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+ | </haskell> |
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Sometimes library writers have infix usage of functions in mind. |
Sometimes library writers have infix usage of functions in mind. |
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See for instance <hask>Data.Bits</hask> and [[syntactic sugar/Cons |Cons of syntactic sugar]]. |
See for instance <hask>Data.Bits</hask> and [[syntactic sugar/Cons |Cons of syntactic sugar]]. |
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− | Unfortunately the order of arguments which seems to be natural for many programmers is reversed |
+ | Unfortunately the order of arguments to infix operators, which seems to be natural for many programmers, |

− | with respect to the one, we encourage above. |
+ | is reversed with respect to the one we encourage above. |

Maybe this only indicates that parameter order should be reverse, at all, |
Maybe this only indicates that parameter order should be reverse, at all, |
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− | meaning that the name of the called function comes after the arguments (Reverse Polish Notation). |
+ | meaning that the name of the called function comes after the arguments ([[Reverse Polish Notation]]). |

− | The operators <hask>(-)</hask>, <hask>(/)</hask>, <hask>div</hask>, <hask>mod</hask> are adaptions of the mathematical tradition, |
+ | The operators <hask>(-)</hask>, <hask>(/)</hask>, <hask>(^)</hask>, <hask>(^^)</hask>, <hask>(**)</hask>, <hask>div</hask>, <hask>mod</hask> |

− | e.g. <hask> a `div` b</hask>, <hask> a `mod` b</hask>. |
+ | (used as <hask> a `div` b</hask>, <hask> a `mod` b</hask>) are adaptions of the mathematical tradition. |

− | Hoever when using section in most cases the first argument is omitted. |
+ | However when using [[Section of an infix operator|section]], in most cases the first argument is omitted. |

This strongly indicates that their parameter order is unnatural in the Haskell sense. |
This strongly indicates that their parameter order is unnatural in the Haskell sense. |
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+ | However, for the subtraction there also exists <hask>subtract</hask>, which is better for partial application. |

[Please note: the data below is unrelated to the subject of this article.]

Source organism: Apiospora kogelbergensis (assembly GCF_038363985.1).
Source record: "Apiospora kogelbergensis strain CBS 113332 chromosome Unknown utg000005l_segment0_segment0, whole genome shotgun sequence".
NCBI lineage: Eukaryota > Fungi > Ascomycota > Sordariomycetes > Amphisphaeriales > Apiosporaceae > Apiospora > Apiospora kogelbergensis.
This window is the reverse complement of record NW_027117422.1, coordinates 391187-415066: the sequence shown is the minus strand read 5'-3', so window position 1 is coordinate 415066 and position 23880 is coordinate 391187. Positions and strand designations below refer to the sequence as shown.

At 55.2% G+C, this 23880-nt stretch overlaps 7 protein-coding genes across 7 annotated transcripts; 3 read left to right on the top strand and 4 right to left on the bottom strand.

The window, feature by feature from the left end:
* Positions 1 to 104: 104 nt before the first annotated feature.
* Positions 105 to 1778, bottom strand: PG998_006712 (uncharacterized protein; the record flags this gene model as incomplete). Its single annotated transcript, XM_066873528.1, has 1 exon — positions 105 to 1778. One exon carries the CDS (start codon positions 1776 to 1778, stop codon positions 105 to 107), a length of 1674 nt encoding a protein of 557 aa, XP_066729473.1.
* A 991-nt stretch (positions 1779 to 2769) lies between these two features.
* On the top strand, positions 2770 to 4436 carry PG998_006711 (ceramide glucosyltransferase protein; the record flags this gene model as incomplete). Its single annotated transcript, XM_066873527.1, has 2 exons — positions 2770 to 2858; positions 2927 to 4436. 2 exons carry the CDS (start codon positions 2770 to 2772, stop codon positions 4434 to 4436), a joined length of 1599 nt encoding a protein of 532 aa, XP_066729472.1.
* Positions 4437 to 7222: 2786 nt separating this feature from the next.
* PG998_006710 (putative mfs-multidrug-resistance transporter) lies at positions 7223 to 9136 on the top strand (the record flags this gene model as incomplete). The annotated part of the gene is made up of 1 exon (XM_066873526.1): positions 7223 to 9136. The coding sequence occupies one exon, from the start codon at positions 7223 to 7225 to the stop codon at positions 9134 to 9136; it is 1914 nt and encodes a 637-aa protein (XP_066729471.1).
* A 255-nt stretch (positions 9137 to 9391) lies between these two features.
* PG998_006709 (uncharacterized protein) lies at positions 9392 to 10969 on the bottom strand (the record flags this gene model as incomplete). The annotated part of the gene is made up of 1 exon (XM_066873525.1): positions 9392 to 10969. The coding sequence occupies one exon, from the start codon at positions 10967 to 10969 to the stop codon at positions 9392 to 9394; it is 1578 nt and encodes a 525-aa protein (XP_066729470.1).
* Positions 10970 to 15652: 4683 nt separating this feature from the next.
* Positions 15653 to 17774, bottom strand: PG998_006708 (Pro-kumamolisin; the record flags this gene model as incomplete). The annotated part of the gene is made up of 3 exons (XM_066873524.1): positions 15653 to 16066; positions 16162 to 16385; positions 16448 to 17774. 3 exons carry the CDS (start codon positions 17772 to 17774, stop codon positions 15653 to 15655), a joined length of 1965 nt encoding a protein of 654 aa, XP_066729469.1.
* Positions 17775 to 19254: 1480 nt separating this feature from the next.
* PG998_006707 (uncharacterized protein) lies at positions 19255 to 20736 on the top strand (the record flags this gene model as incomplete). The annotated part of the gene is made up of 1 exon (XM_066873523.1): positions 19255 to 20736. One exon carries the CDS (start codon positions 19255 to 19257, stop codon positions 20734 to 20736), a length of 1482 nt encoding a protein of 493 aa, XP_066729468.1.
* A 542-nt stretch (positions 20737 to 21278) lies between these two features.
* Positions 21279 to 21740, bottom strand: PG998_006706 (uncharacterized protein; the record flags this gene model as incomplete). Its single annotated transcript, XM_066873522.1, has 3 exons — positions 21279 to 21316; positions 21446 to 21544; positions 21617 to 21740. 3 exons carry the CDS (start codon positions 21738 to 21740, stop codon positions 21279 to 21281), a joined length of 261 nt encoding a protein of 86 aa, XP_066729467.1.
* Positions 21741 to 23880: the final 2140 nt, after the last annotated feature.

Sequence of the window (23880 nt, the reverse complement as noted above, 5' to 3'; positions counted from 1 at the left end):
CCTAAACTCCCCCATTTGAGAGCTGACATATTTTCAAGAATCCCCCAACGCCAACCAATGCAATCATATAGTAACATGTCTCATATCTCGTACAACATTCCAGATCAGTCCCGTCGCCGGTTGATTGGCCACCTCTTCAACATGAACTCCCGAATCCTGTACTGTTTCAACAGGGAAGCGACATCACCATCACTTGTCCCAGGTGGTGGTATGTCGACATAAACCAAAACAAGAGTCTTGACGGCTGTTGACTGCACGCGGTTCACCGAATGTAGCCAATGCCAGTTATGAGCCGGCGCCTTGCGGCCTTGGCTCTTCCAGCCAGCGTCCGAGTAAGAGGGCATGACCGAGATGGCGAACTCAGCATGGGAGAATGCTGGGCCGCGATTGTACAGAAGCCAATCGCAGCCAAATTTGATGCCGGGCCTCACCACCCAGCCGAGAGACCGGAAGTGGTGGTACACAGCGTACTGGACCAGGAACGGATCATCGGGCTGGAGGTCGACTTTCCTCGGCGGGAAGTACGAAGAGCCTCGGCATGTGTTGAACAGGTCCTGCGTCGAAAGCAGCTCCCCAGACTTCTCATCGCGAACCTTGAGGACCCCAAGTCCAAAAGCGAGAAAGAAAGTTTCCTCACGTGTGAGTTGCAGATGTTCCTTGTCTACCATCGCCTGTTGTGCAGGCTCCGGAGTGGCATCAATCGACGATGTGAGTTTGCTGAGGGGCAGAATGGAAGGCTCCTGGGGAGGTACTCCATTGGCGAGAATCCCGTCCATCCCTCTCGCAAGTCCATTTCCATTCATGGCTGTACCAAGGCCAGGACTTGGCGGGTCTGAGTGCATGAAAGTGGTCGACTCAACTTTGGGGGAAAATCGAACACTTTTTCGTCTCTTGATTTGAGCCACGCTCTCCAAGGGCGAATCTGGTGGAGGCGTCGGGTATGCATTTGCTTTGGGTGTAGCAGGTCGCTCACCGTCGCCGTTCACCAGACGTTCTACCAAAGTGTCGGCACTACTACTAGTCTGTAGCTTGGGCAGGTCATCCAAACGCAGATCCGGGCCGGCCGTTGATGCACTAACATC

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There are more cases where there is even no simple reason, |
There are more cases where there is even no simple reason, |
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why the parameter order was chosen in an unnatural way. |
why the parameter order was chosen in an unnatural way. |
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− | Cf. <hask>Data.Map.lookup</hask>, <hask>Data.Map.findWithDefault</hask>, <hask>Data.Map.lookupIndex</hask>, <hask>Data.Map.findIndex</hask>. |
+ | * <hask>Data.Map.lookup :: (Monad m, Ord k) => k -> Map k a -> m a</hask> |

+ | * <hask>Data.Map.findWithDefault :: Ord k => a -> k -> Map k a -> a</hask> |
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+ | * <hask>Data.Map.lookupIndex :: (Monad m, Ord k) => k -> Map k a -> m Int</hask> |
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+ | * <hask>Data.Map.findIndex :: Ord k => k -> Map k a -> Int</hask> |
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+ | Since objects of type <hask>Map</hask> represent mappings, |
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+ | it is natural to have some function which transforms a <hask>Map</hask> object to the represented function. |
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+ | All of the functions above do this in some way, |
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+ | where <hask>Data.Map.findWithDefault</hask> is certainly closest to the ideal Map->Function transformer. |
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+ | See the type <haskell>flip (Data.Map.findWithDefault deflt) :: Ord k => Map k a -> (k -> a)</haskell>. |
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+ | Unfortunately the parameters are ordered in a way that requires a flip for revealing this connection. |
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+ | Maybe the library designer imitated the signature of <hask>Data.List.lookup</hask> here. |
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+ | |||

+ | |||

+ | == Context == |
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+ | |||

+ | Say a set of your functions works within a certain context. |
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+ | You have a function which run these functions within that context. |
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+ | <haskell> |
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+ | startSound :: (SoundServer -> IO a) -> IO a |
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+ | </haskell> |
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+ | You wonder whether to make the <hask>SoundServer</hask> context the first or the last parameter of according sound functions. |
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+ | Since a context is something that varies not very frequently it should be the first parameter. |
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+ | <haskell> |
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+ | play :: SoundServer -> Sound -> IO () |
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+ | </haskell> |